It’s therefore vital that the Government provides public sector organisations with a clear roadmap to net zero, underpinned by a consistent framework within which they can develop, measure and progress their emissions reductions. One of the contributors to Inspired Energy’s Cutting the Carbon Jargon report, Dr Grant Wilson from the University of Birmingham’s Energy Institute, agrees that “given the role that businesses must play… and the timelines involved to ensure sufficient time to prepare, plan and invest in decarbonisation, clarity is essential to avoid additional confusion or delay and promote a consistent approach across organisations. The sooner this is set out, the sooner organisations can begin or continue their efforts towards decarbonisation with the knowledge that they are basing this on a set of consistent definitions.”
Progress can be made now
Organisations cannot afford to wait for Government guidelines before they get started – they must strive to cut through the ‘carbon jargon’ and take action now to reduce their emissions. At Inspired Energy, we know that organisations benefit from taking a structured approach to net zero, so our Carbon Action Programme is designed to take organisations through their carbon reduction journey step-by-step, from setting meaningful targets to reviewing their progress.
Like all reduction programmes, the first step for any organisation is to get to grips with their emissions, and the GHG Protocol Scopes 1, 2 and 3 are the ideal method for doing so. By collecting data and reporting on their Scope 1, 2 and 3 emissions, organisations can build an accurate baseline to measure their progress against, which should enable them to identify which areas they should prioritise in their net zero strategy. Unlike private sector businesses, most public sector organisations aren’t required to comply with schemes like the Energy and Carbon Reporting Scheme (ESOS), so measuring their emissions under a universal standard like the GHG Protocol could make it easier for these organisations to benchmark their progress against other organisations.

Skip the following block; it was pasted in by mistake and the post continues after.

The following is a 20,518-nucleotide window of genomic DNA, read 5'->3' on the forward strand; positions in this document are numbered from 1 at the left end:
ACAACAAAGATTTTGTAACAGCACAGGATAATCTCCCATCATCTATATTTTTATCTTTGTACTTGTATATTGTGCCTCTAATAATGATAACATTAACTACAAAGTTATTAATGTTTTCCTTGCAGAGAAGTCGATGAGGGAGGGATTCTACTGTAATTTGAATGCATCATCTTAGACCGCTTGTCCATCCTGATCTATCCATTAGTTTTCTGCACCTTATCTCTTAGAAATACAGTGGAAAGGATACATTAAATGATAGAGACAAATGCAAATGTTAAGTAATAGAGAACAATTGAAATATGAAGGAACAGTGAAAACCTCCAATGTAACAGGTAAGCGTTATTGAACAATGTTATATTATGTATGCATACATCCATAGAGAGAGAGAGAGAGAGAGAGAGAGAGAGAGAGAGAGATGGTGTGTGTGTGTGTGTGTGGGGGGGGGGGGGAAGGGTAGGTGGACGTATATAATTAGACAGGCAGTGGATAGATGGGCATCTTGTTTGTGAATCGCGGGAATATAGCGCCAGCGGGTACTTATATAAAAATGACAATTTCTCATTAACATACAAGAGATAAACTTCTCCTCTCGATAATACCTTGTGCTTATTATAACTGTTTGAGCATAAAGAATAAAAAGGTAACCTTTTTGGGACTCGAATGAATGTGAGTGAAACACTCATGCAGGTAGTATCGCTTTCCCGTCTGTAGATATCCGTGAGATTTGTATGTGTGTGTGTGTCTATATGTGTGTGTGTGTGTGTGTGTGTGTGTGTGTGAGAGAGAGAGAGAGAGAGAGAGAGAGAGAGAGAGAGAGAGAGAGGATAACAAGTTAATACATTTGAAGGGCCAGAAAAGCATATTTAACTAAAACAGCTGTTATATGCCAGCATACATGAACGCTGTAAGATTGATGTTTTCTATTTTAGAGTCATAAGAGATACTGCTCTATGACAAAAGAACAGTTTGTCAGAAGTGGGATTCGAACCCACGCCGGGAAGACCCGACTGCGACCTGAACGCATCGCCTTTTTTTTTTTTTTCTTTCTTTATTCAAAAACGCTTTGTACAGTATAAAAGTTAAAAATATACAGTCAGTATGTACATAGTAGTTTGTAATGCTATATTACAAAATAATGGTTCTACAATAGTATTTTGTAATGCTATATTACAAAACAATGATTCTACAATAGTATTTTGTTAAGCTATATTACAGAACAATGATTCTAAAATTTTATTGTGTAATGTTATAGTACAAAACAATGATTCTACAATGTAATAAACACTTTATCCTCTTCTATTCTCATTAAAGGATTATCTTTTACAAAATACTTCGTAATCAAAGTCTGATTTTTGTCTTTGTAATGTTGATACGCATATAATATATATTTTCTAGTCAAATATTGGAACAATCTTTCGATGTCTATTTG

Once they have a good understanding of their existing carbon footprint, organisations should have the information they need to set an ambitious yet achievable net zero target. Almost two thirds of energy professionals told us that they were concerned that their emissions reduction targets could be seen as ‘greenwashing’, which is likely due to the jargon and wide variety of different measurement measurements used by different organisations. That’s why we recommend that organisations set Science-Based Targets (SBTs) to demonstrate their commitment to emissions reduction, specifying how much and how quickly they plan to reduce their emissions.
Every organisation will start from a different baseline and set different carbon reduction goals, and that means that each organisation’s ideal route to net zero will also be unique. Once they have established their baseline and their goal, they must create a clear strategy and roadmap to ensure that they can meet that goal, detailing the carbon reduction projects and the action required to achieve it. By regularly monitoring their progress, and using their data to drive decisions, organisations can move towards their goals with confidence.
Taking action today
It’s clear that greater clarity, simplified terminology and universal frameworks for measurement are all needed in order to help public sector organisations to play their part in helping the UK to achieve its net zero target. But while we wait for robust and widely-accepted standards around net zero, organisations must still take action to reduce their carbon footprints using the tools that are available to them today.
Tools like the GHG Protocol’s Scope 1, 2 and 3 emissions framework and the Science-Based Targets, along with expert guidance where necessary, can enable businesses to take meaningful action now – so organisations shouldn’t wait. The sooner an organisation begins its net zero journey, the sooner they will see the financial, reputational and environmental benefits of carbon reduction.
More information about Cutting the Carbon Jargon and a copy of the report is available at www.inspiredenergy.co.uk/carbonjargon